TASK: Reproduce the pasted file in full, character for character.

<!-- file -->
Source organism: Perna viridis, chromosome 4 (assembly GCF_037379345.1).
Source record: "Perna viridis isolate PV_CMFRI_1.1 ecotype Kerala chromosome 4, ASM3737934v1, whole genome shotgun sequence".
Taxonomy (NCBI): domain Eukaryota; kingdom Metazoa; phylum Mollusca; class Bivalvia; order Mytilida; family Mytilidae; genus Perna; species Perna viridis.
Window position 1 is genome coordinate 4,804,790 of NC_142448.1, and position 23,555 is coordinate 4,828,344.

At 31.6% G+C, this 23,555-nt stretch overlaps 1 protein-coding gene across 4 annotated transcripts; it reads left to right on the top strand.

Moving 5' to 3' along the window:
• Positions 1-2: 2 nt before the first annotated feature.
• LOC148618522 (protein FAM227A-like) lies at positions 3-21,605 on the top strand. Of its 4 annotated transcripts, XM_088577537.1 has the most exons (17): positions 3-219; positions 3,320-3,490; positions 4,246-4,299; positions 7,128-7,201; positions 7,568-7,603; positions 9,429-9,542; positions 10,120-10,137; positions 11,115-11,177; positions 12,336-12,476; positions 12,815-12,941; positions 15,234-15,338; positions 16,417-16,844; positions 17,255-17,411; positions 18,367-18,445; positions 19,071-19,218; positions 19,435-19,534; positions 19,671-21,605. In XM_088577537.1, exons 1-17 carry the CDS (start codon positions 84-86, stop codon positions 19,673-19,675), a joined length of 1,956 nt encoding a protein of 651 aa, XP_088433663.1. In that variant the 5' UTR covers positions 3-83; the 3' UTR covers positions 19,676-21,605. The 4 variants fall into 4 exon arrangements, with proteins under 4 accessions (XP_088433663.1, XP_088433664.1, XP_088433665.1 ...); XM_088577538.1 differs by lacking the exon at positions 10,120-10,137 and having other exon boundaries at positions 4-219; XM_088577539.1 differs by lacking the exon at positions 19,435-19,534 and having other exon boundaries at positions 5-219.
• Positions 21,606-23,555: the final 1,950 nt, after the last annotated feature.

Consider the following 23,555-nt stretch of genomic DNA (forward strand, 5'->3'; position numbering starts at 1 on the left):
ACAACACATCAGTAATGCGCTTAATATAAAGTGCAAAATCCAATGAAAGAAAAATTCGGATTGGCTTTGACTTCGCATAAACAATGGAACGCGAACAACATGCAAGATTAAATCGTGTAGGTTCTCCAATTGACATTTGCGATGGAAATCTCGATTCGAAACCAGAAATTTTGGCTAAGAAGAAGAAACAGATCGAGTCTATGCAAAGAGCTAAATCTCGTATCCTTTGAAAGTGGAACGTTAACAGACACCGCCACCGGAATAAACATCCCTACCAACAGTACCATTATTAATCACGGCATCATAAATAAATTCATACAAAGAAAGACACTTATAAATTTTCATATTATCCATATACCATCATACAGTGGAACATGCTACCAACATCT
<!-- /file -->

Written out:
Source organism: Perna viridis, chromosome 4 (assembly GCF_037379345.1).
Source record: "Perna viridis isolate PV_CMFRI_1.1 ecotype Kerala chromosome 4, ASM3737934v1, whole genome shotgun sequence".
Taxonomy (NCBI): domain Eukaryota; kingdom Metazoa; phylum Mollusca; class Bivalvia; order Mytilida; family Mytilidae; genus Perna; species Perna viridis.
Window position 1 is genome coordinate 4,804,790 of NC_142448.1, and position 23,555 is coordinate 4,828,344.

At 31.6% G+C, this 23,555-nt stretch overlaps 1 protein-coding gene across 4 annotated transcripts; it reads left to right on the top strand.

Moving 5' to 3' along the window:
• Positions 1-2: 2 nt before the first annotated feature.
• LOC148618522 (protein FAM227A-like) lies at positions 3-21,605 on the top strand. Of its 4 annotated transcripts, XM_088577537.1 has the most exons (17): positions 3-219; positions 3,320-3,490; positions 4,246-4,299; positions 7,128-7,201; positions 7,568-7,603; positions 9,429-9,542; positions 10,120-10,137; positions 11,115-11,177; positions 12,336-12,476; positions 12,815-12,941; positions 15,234-15,338; positions 16,417-16,844; positions 17,255-17,411; positions 18,367-18,445; positions 19,071-19,218; positions 19,435-19,534; positions 19,671-21,605. In XM_088577537.1, exons 1-17 carry the CDS (start codon positions 84-86, stop codon positions 19,673-19,675), a joined length of 1,956 nt encoding a protein of 651 aa, XP_088433663.1. In that variant the 5' UTR covers positions 3-83; the 3' UTR covers positions 19,676-21,605. The 4 variants fall into 4 exon arrangements, with proteins under 4 accessions (XP_088433663.1, XP_088433664.1, XP_088433665.1 ...); XM_088577538.1 differs by lacking the exon at positions 10,120-10,137 and having other exon boundaries at positions 4-219; XM_088577539.1 differs by lacking the exon at positions 19,435-19,534 and having other exon boundaries at positions 5-219.
• Positions 21,606-23,555: the final 1,950 nt, after the last annotated feature.

Consider the following 23,555-nt stretch of genomic DNA (forward strand, 5'->3'; position numbering starts at 1 on the left):
ACAACACATCAGTAATGCGCTTAATATAAAGTGCAAAATCCAATGAAAGAAAAATTCGGATTGGCTTTGACTTCGCATAAACAATGGAACGCGAACAACATGCAAGATTAAATCGTGTAGGTTCTCCAATTGACATTTGCGATGGAAATCTCGATTCGAAACCAGAAATTTTGGCTAAGAAGAAGAAACAGATCGAGTCTATGCAAAGAGCTAAATCTCGTATCCTTTGAAAGTGGAACGTTAACAGACACCGCCACCGGAATAAACATCCCTACCAACAGTACCATTATTAATCACGGCATCATAAATAAATTCATACAAAGAAAGACACTTATAAATTTTCATATTATCCATATACCATCATACAGTGGAACATGCTACCAACATCT